In Annapolis last week, the Department of Natural Resources held a public meeting to discuss revisions of its statewide deer management program -- and more than 1,000 people filled the auditorium and cafeteria at Annapolis High School.
The crowd on hand was expected, because meetings at Sandy Point State Park late last year also had drawn large numbers of opponents and proponents of the first deer hunt held on that parcel of public land.
But while the meetings at Sandy Point included raucous demonstrations, the meeting last week was orderly and informative -- including new information on the deer population at Sandy Point.
DNR recently completed a Forward Looking Infrared Radar survey of the park grounds and adjacent properties and observed 81 deer, which is equal to 74 deer per square mile.
The aerial survey, which marks warm-blooded animals through heat signatures, confirms that deer numbers have reached levels where habitat destruction occurs, according to DNR.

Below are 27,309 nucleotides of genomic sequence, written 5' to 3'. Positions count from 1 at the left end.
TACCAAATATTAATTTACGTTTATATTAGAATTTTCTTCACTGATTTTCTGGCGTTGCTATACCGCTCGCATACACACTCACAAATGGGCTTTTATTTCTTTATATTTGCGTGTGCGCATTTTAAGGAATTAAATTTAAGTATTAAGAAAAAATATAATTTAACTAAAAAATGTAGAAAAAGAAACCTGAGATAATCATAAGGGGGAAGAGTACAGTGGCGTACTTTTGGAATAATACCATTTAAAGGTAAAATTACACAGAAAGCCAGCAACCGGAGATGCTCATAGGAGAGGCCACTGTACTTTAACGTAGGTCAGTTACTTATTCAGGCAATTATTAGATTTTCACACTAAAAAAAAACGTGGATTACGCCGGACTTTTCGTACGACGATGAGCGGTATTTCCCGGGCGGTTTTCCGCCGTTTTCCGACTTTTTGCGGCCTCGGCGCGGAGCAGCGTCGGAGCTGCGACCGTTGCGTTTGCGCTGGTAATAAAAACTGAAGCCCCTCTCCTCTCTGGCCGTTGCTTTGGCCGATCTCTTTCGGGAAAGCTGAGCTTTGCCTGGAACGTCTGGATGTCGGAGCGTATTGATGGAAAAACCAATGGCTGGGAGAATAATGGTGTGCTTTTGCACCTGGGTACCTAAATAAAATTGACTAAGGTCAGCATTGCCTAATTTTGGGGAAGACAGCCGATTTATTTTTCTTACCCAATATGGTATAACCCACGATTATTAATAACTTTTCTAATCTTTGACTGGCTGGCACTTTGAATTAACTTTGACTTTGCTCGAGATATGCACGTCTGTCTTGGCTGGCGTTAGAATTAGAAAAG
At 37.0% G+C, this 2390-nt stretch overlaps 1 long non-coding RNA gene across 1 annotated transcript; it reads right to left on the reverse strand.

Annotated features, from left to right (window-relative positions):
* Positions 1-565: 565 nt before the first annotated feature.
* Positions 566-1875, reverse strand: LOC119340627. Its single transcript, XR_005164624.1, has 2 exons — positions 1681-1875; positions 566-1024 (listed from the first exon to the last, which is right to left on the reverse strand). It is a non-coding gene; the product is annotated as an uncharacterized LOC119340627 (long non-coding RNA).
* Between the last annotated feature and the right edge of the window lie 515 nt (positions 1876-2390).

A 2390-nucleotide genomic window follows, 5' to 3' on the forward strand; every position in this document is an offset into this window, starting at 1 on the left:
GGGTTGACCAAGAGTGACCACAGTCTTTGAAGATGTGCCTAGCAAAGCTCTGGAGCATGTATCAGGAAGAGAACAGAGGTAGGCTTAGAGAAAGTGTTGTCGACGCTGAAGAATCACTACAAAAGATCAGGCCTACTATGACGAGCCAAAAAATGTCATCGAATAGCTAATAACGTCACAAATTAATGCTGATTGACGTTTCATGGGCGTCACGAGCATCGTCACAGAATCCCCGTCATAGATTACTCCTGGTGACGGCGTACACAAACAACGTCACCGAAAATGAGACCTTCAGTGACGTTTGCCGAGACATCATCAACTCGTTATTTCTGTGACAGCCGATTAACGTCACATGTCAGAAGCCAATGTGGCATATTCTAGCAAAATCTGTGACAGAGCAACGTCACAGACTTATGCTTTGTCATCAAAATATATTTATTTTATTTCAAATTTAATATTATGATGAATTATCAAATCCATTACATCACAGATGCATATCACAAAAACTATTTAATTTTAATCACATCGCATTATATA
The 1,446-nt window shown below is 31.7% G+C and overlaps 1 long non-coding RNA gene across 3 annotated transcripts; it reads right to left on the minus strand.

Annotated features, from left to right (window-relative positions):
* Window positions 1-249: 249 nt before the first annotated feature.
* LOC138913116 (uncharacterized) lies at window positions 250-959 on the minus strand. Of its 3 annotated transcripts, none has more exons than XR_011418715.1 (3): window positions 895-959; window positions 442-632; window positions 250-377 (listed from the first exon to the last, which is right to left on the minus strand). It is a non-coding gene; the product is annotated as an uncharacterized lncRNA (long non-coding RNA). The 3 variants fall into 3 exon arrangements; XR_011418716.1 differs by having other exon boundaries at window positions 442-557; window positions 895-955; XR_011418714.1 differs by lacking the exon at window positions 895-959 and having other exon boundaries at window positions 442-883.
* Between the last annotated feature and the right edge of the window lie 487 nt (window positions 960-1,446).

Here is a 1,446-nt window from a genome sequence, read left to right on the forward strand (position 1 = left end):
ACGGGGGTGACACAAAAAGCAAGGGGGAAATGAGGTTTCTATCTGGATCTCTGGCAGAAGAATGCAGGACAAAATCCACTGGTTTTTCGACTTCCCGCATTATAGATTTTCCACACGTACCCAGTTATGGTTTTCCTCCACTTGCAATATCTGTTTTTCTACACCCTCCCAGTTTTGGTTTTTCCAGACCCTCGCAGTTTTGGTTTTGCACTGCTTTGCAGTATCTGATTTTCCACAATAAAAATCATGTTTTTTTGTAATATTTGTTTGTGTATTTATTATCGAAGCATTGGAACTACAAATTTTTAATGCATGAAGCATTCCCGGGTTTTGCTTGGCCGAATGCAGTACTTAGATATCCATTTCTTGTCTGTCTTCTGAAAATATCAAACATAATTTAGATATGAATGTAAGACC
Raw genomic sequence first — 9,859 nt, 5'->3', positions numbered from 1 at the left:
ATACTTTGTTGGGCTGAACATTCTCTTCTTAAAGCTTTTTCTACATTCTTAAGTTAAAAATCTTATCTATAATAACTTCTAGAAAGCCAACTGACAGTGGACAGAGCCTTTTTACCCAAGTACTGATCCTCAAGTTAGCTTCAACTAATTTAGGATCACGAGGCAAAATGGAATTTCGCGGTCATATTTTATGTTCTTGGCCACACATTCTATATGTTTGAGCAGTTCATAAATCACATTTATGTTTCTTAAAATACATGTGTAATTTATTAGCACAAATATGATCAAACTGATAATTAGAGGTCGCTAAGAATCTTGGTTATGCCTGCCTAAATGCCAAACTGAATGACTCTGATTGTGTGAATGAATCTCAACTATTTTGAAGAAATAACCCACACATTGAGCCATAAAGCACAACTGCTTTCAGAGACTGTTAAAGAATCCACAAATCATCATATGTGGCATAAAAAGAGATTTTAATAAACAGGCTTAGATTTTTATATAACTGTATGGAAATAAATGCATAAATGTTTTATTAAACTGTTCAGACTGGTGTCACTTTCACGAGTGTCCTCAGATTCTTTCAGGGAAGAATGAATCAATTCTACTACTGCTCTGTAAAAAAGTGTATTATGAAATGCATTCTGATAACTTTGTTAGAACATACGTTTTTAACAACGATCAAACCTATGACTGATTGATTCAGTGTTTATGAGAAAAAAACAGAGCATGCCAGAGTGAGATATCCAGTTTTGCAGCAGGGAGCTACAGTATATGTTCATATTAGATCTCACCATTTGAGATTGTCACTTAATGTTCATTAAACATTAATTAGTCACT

Severe damage to understory vegetation can disrupt or destroy habitat used by other animals such as songbirds and small mammals, and threaten native plant diversity.
Across most of the state, DNR officials said Wednesday night, deer numbers are at their highest levels in history, and wildlife managers are seeking input from hunters and non-hunters on how to best control the deer population.
The results from a series of meetings around the state, such as the one at Annapolis High School, will be evaluated, and a draft of a new deer management plan will be ready in early summer.
On Feb. 20, biologist and environmental consultant Rich Pais is scheduled to give a lecture at the Irvine Natural Science Center in Stevenson on how deer have adapted to overdevelopment of land in Maryland.
Titled, "Delusions of Bambi: The Past, Present and Future of White-Tail Deer in Maryland," Pais' talk will explore the decisions hunters, wildlife managers and environmentalists must face.
One explanation for the increase in the state's deer population is that the animal thrives in edge habitat, which is created, for example, when housing developments replace woodland.
The lecture begins at 7: 30 p.m. Tickets are $4 for center members and $6 for non-members. Call (410) 484-2413.
Pub Date: 2/02/97